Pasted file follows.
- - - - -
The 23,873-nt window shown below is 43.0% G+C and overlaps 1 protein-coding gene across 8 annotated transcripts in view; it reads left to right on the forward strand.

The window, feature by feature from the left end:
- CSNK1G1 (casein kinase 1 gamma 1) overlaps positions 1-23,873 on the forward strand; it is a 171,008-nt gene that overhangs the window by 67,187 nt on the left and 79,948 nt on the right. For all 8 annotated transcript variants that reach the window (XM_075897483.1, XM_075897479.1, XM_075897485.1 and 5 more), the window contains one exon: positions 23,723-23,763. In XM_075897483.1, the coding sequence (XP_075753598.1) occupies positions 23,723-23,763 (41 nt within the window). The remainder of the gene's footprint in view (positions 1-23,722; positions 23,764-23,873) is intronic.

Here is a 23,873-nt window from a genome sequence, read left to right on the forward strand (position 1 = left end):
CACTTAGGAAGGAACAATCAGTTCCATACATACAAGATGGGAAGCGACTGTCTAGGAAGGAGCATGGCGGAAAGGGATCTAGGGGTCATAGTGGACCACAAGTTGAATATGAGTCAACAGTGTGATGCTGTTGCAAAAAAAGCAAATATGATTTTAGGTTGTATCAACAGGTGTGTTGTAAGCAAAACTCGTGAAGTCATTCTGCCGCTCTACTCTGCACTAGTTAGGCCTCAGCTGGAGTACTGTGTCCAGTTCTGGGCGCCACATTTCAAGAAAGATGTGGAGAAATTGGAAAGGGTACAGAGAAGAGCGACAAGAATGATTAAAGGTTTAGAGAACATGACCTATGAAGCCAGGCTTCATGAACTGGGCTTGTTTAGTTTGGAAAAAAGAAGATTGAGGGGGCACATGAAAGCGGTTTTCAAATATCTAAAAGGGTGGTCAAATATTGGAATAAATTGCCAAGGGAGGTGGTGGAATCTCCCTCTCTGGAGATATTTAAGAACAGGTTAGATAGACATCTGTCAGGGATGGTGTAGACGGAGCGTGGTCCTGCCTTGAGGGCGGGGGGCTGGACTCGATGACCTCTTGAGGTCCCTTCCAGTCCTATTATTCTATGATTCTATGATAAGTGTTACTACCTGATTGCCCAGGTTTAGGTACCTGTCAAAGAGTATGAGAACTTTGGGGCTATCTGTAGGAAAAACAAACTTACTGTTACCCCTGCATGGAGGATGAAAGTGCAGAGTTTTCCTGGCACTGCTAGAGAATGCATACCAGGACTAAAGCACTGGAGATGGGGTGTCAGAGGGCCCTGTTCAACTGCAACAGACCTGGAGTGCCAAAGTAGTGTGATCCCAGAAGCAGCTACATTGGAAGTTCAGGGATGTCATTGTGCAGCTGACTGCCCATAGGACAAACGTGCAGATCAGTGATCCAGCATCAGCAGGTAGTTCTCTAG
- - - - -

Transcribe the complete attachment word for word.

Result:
The 23,873-nt window shown below is 43.0% G+C and overlaps 1 protein-coding gene across 8 annotated transcripts in view; it reads left to right on the forward strand.

The window, feature by feature from the left end:
- CSNK1G1 (casein kinase 1 gamma 1) overlaps positions 1-23,873 on the forward strand; it is a 171,008-nt gene that overhangs the window by 67,187 nt on the left and 79,948 nt on the right. For all 8 annotated transcript variants that reach the window (XM_075897483.1, XM_075897479.1, XM_075897485.1 and 5 more), the window contains one exon: positions 23,723-23,763. In XM_075897483.1, the coding sequence (XP_075753598.1) occupies positions 23,723-23,763 (41 nt within the window). The remainder of the gene's footprint in view (positions 1-23,722; positions 23,764-23,873) is intronic.

Here is a 23,873-nt window from a genome sequence, read left to right on the forward strand (position 1 = left end):
CACTTAGGAAGGAACAATCAGTTCCATACATACAAGATGGGAAGCGACTGTCTAGGAAGGAGCATGGCGGAAAGGGATCTAGGGGTCATAGTGGACCACAAGTTGAATATGAGTCAACAGTGTGATGCTGTTGCAAAAAAAGCAAATATGATTTTAGGTTGTATCAACAGGTGTGTTGTAAGCAAAACTCGTGAAGTCATTCTGCCGCTCTACTCTGCACTAGTTAGGCCTCAGCTGGAGTACTGTGTCCAGTTCTGGGCGCCACATTTCAAGAAAGATGTGGAGAAATTGGAAAGGGTACAGAGAAGAGCGACAAGAATGATTAAAGGTTTAGAGAACATGACCTATGAAGCCAGGCTTCATGAACTGGGCTTGTTTAGTTTGGAAAAAAGAAGATTGAGGGGGCACATGAAAGCGGTTTTCAAATATCTAAAAGGGTGGTCAAATATTGGAATAAATTGCCAAGGGAGGTGGTGGAATCTCCCTCTCTGGAGATATTTAAGAACAGGTTAGATAGACATCTGTCAGGGATGGTGTAGACGGAGCGTGGTCCTGCCTTGAGGGCGGGGGGCTGGACTCGATGACCTCTTGAGGTCCCTTCCAGTCCTATTATTCTATGATTCTATGATAAGTGTTACTACCTGATTGCCCAGGTTTAGGTACCTGTCAAAGAGTATGAGAACTTTGGGGCTATCTGTAGGAAAAACAAACTTACTGTTACCCCTGCATGGAGGATGAAAGTGCAGAGTTTTCCTGGCACTGCTAGAGAATGCATACCAGGACTAAAGCACTGGAGATGGGGTGTCAGAGGGCCCTGTTCAACTGCAACAGACCTGGAGTGCCAAAGTAGTGTGATCCCAGAAGCAGCTACATTGGAAGTTCAGGGATGTCATTGTGCAGCTGACTGCCCATAGGACAAACGTGCAGATCAGTGATCCAGCATCAGCAGGTAGTTCTCTAG